Private Equity is an asset class consisting of equity and debt in companies that are not publicly traded on a stock exchange. A private equity investment provides risk capital to a target company to support expansion, product development or restructuring of its operations, management or ownership.

Private Equity firms are owned and managed by seasoned fund managers with sound track records. They tap into investors who are savvy in terms of understanding the associated risk and also ensure access to better management capability. PEs invest typically up to 20 percent of the capital in a business and seek to exit in three to seven years.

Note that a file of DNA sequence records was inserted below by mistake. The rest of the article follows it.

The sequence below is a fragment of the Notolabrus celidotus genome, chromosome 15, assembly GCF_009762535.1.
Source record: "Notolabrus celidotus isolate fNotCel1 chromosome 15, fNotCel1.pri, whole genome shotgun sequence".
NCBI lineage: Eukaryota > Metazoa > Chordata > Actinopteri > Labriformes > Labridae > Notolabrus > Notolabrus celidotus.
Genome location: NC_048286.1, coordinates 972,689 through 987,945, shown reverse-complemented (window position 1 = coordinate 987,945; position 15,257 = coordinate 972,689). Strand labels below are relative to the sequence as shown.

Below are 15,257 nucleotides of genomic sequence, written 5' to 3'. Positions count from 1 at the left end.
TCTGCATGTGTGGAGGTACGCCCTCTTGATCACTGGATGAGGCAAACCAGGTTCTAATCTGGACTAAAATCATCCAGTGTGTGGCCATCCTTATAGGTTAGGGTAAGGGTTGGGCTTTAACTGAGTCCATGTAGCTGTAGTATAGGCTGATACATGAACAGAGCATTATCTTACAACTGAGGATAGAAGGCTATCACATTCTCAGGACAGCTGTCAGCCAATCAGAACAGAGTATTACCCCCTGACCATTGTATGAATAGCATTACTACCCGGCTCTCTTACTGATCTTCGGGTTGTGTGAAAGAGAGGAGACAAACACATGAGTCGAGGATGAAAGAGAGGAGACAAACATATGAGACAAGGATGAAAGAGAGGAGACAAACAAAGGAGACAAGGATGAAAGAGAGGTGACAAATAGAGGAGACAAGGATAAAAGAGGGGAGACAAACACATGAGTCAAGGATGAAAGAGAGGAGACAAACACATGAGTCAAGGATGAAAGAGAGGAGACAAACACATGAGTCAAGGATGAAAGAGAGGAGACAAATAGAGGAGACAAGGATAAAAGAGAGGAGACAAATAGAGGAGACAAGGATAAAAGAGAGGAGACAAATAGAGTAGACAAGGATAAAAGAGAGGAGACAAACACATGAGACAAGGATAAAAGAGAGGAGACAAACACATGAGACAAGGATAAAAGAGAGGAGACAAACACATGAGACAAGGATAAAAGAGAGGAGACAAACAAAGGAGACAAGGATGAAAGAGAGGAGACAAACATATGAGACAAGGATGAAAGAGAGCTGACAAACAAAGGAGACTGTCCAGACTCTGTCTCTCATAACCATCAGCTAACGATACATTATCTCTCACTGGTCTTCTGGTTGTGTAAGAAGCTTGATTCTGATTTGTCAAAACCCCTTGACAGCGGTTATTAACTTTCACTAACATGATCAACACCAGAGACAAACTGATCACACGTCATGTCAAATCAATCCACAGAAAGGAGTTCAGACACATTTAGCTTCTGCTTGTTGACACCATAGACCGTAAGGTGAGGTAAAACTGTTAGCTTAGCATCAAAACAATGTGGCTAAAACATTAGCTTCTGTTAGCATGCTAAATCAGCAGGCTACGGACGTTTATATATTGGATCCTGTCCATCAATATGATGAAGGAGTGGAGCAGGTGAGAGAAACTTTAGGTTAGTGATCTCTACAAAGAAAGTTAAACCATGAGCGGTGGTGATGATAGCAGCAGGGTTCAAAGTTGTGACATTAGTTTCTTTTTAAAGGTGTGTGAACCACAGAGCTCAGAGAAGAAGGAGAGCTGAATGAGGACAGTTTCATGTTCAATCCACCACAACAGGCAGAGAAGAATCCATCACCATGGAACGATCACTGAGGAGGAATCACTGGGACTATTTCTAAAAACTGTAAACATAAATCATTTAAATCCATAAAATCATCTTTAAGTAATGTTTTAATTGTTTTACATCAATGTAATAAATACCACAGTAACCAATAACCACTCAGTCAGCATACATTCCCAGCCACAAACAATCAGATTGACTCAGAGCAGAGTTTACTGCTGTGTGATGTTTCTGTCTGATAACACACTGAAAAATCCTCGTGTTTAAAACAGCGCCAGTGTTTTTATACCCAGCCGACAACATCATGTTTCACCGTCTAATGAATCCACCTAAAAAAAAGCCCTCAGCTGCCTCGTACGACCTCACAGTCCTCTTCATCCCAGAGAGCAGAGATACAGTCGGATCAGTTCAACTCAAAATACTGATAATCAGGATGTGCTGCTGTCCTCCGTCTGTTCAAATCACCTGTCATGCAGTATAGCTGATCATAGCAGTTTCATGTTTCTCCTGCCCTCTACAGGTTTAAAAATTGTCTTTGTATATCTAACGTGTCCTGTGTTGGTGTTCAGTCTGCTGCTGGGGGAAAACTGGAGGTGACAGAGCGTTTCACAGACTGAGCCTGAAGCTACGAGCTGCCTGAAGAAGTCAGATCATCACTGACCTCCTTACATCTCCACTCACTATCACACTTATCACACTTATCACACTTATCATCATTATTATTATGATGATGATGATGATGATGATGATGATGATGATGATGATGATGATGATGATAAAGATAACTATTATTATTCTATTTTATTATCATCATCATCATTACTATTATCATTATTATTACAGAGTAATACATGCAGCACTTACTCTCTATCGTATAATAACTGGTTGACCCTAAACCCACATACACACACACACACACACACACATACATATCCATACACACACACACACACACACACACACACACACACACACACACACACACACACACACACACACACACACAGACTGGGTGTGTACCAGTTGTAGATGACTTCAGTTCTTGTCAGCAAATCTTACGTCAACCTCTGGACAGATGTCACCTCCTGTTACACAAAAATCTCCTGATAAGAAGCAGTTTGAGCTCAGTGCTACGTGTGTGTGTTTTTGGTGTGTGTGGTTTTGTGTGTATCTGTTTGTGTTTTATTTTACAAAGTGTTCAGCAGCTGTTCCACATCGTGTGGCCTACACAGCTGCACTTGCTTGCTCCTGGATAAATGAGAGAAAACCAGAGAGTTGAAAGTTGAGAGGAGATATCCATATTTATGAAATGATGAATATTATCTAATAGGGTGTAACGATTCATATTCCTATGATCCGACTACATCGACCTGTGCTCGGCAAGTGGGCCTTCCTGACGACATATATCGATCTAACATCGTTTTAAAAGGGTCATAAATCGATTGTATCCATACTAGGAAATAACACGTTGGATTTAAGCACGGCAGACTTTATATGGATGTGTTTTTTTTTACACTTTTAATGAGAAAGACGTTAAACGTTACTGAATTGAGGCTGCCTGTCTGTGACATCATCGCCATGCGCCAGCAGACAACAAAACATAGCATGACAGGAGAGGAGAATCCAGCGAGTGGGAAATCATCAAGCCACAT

A few PE-type funds have been raised and are at various stages of deployment in Nepal. However, given the lack of legislation, our PE market is currently extremely shallow. The ones that have been deployed are only in the form of single company Class B shares with all management control surrendered to primary owners, and very limited possibilities of exit without the owner’s involvement. A foreign direct investment (FDI) oriented fund, namely Dolma Impact Fund, is currently scoping the market for investment targets and simultaneously working on legal and operational modalities to move funds into and out of Nepal. An IFC sponsored SME fund is expected to commence operation soon. There are micro and small funds operating at informal levels as well. As aforementioned, all these funds are compelled to work around and deviate from standard PE concepts as there are no appropriate regulations.